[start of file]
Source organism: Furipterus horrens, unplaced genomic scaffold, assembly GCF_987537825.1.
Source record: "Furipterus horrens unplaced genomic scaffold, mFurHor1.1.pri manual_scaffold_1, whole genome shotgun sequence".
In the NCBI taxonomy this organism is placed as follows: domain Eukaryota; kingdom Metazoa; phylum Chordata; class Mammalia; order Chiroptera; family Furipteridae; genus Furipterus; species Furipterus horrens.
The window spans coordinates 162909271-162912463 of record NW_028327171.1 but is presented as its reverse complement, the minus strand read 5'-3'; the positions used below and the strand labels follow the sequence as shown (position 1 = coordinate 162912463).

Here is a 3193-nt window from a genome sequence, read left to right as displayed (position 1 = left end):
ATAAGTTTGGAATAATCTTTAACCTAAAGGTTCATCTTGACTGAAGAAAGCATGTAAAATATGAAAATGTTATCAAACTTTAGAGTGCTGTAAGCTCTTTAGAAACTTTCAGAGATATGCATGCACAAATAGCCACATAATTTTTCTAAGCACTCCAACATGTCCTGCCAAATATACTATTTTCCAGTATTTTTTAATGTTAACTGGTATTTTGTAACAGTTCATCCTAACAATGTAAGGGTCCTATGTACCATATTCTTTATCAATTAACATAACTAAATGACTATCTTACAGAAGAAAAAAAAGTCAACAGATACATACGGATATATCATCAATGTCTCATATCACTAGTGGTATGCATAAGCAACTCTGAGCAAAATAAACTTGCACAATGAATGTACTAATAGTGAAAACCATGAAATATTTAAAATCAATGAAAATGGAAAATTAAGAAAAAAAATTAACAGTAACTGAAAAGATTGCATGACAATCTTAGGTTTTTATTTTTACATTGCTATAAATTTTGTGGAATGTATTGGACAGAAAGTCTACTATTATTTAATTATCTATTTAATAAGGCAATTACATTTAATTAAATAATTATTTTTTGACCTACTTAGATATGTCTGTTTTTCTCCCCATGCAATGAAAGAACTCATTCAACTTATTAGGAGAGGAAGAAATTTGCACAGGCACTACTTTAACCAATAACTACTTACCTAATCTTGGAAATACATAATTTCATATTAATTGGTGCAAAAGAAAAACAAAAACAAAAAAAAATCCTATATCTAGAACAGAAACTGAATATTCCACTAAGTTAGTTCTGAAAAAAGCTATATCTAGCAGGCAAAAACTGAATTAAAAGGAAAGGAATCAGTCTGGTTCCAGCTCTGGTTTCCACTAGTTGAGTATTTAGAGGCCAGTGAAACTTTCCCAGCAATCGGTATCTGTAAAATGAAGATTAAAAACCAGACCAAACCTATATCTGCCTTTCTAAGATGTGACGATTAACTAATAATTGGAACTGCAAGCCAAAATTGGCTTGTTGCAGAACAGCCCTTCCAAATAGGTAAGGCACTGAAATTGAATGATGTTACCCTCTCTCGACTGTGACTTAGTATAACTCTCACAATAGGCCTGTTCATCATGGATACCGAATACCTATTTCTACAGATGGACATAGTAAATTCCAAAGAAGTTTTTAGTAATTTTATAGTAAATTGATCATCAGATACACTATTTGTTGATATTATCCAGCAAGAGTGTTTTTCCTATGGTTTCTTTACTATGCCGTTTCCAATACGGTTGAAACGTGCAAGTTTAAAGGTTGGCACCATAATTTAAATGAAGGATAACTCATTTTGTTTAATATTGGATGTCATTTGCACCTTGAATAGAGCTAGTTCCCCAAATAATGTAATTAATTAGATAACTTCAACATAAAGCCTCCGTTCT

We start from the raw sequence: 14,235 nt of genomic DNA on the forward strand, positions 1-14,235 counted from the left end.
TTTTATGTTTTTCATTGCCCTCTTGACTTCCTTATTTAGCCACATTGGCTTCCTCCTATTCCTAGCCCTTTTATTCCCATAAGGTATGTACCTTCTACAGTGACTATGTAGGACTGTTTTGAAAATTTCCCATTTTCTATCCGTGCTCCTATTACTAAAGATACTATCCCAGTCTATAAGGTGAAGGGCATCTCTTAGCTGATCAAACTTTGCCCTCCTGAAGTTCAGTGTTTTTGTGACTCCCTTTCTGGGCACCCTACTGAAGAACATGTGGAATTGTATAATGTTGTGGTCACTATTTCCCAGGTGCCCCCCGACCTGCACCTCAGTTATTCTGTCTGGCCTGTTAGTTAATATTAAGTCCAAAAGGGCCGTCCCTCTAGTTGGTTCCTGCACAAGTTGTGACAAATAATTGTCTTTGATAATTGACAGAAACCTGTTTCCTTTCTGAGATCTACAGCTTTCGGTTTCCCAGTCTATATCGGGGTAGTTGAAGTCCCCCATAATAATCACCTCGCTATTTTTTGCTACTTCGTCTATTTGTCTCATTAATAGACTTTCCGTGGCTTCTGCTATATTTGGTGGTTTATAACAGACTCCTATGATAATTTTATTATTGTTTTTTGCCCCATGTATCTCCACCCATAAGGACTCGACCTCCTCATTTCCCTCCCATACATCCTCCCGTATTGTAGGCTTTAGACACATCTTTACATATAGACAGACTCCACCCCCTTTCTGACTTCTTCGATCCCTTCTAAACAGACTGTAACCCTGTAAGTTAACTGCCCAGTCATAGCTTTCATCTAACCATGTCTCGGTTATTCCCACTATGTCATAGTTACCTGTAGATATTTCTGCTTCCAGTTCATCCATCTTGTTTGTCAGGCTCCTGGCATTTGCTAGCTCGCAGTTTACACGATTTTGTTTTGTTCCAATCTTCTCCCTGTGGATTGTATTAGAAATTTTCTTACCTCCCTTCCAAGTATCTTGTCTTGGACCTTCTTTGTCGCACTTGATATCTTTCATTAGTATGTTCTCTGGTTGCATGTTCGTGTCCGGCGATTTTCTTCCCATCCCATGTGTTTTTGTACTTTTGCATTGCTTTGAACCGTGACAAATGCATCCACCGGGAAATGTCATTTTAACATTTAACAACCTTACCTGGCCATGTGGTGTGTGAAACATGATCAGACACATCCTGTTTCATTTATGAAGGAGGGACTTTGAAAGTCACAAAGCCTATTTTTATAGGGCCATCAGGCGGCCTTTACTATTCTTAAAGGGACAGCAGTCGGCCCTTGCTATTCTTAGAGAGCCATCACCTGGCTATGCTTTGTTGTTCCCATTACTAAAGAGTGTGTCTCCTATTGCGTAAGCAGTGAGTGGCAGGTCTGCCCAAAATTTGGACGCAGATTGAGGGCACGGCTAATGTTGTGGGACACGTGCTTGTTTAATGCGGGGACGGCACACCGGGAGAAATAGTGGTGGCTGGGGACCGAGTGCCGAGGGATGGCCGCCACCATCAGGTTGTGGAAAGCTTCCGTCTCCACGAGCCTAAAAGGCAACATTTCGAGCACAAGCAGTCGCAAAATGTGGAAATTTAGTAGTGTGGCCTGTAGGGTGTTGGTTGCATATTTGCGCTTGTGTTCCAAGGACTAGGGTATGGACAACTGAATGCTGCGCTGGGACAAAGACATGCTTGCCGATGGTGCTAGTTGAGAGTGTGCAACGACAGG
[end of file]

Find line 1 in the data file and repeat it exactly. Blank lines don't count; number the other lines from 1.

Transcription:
Source organism: Furipterus horrens, unplaced genomic scaffold, assembly GCF_987537825.1.